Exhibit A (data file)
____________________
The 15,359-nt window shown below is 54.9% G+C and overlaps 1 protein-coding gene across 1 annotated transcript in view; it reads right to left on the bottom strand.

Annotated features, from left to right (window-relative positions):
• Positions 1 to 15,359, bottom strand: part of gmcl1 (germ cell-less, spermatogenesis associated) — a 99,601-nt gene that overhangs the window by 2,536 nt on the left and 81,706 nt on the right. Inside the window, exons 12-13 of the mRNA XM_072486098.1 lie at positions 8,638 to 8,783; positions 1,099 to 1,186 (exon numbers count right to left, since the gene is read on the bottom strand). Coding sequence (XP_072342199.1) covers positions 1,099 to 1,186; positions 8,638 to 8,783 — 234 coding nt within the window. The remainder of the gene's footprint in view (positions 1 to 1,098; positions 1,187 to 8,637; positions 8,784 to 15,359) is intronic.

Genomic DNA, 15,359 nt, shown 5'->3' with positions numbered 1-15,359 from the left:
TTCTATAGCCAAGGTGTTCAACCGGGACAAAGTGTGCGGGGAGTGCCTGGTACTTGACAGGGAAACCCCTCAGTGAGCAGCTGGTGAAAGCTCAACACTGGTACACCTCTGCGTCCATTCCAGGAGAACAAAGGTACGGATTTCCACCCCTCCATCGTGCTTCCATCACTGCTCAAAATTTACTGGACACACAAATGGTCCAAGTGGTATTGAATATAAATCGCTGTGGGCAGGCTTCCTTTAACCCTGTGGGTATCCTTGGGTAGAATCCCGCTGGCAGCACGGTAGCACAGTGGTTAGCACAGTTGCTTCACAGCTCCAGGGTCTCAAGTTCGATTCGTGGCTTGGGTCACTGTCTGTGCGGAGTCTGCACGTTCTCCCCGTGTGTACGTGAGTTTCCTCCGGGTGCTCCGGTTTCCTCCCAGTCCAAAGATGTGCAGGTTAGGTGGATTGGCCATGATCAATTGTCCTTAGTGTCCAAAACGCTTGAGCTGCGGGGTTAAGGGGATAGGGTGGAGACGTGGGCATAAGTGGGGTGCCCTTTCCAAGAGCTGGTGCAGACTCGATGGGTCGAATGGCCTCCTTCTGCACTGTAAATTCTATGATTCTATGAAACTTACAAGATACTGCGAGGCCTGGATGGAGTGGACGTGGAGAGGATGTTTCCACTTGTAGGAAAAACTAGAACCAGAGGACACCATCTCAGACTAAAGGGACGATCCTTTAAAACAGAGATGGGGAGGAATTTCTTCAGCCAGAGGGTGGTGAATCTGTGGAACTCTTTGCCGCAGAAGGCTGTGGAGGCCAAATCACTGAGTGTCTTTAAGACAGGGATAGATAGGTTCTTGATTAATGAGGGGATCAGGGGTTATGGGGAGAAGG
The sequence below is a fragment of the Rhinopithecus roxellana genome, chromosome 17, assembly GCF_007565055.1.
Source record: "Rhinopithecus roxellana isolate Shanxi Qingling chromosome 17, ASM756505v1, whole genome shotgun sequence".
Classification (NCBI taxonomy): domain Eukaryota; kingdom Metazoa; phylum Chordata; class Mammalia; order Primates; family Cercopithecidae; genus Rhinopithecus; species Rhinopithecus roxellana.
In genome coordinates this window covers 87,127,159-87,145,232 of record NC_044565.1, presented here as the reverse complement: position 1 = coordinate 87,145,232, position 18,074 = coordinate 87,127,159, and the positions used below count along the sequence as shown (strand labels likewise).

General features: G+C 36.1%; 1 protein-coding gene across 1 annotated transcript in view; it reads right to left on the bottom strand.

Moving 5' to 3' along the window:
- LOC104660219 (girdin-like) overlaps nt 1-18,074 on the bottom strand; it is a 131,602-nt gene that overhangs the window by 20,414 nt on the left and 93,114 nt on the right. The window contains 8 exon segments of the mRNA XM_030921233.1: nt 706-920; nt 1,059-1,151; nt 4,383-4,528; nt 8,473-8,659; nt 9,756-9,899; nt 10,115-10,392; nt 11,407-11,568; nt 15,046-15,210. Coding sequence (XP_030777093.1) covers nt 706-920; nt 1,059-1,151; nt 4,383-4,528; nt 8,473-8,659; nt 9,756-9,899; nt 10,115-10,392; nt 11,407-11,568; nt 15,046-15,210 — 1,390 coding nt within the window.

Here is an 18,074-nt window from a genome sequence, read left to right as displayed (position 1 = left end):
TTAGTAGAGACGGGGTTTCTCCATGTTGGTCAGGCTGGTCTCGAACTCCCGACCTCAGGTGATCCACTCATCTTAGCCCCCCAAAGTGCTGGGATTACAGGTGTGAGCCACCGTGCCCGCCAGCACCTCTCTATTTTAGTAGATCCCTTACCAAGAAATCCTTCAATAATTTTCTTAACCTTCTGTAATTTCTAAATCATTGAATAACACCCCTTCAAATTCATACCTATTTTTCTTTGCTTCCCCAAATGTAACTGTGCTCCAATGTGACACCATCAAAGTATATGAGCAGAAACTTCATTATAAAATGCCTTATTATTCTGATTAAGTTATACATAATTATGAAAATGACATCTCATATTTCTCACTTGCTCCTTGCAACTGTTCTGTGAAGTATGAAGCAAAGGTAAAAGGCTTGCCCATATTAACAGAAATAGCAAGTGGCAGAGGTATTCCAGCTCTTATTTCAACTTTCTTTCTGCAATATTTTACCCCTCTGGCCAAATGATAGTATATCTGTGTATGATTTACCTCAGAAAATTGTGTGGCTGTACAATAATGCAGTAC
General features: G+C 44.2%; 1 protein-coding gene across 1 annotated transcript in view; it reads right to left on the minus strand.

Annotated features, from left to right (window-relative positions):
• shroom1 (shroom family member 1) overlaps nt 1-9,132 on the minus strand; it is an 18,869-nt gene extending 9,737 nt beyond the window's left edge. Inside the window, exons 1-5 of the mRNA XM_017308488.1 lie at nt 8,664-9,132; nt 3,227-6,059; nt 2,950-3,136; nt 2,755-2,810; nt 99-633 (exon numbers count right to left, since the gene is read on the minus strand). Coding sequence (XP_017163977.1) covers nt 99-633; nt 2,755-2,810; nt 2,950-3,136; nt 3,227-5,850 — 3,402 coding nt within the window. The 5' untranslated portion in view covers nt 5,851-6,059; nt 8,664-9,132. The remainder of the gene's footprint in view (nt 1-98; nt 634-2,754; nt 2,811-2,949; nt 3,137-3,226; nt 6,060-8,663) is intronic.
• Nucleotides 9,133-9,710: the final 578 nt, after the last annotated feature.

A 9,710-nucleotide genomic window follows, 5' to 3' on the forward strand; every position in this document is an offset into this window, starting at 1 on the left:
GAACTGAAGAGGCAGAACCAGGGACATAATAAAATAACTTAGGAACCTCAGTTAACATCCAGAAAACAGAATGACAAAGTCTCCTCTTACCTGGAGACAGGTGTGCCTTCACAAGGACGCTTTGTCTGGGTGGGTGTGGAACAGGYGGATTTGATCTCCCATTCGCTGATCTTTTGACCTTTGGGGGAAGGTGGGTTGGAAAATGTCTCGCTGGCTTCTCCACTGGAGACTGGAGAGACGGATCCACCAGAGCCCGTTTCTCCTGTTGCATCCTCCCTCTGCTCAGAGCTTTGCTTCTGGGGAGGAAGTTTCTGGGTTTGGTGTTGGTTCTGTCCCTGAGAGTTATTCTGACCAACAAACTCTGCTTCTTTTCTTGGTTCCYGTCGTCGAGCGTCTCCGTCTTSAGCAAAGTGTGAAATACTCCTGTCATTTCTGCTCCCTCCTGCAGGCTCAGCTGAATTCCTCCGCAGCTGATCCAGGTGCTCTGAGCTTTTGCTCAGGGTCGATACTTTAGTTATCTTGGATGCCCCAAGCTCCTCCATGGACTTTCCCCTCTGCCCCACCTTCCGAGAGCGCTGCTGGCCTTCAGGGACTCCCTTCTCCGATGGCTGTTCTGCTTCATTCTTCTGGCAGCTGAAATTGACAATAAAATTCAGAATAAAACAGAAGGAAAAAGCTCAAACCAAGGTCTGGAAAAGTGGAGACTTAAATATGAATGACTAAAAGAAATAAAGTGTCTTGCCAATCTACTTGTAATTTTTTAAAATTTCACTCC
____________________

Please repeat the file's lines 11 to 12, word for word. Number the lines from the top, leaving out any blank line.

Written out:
Moving 5' to 3' along the window:
- LOC104660219 (girdin-like) overlaps nt 1-18,074 on the bottom strand; it is a 131,602-nt gene that overhangs the window by 20,414 nt on the left and 93,114 nt on the right. The window contains 8 exon segments of the mRNA XM_030921233.1: nt 706-920; nt 1,059-1,151; nt 4,383-4,528; nt 8,473-8,659; nt 9,756-9,899; nt 10,115-10,392; nt 11,407-11,568; nt 15,046-15,210. Coding sequence (XP_030777093.1) covers nt 706-920; nt 1,059-1,151; nt 4,383-4,528; nt 8,473-8,659; nt 9,756-9,899; nt 10,115-10,392; nt 11,407-11,568; nt 15,046-15,210 — 1,390 coding nt within the window.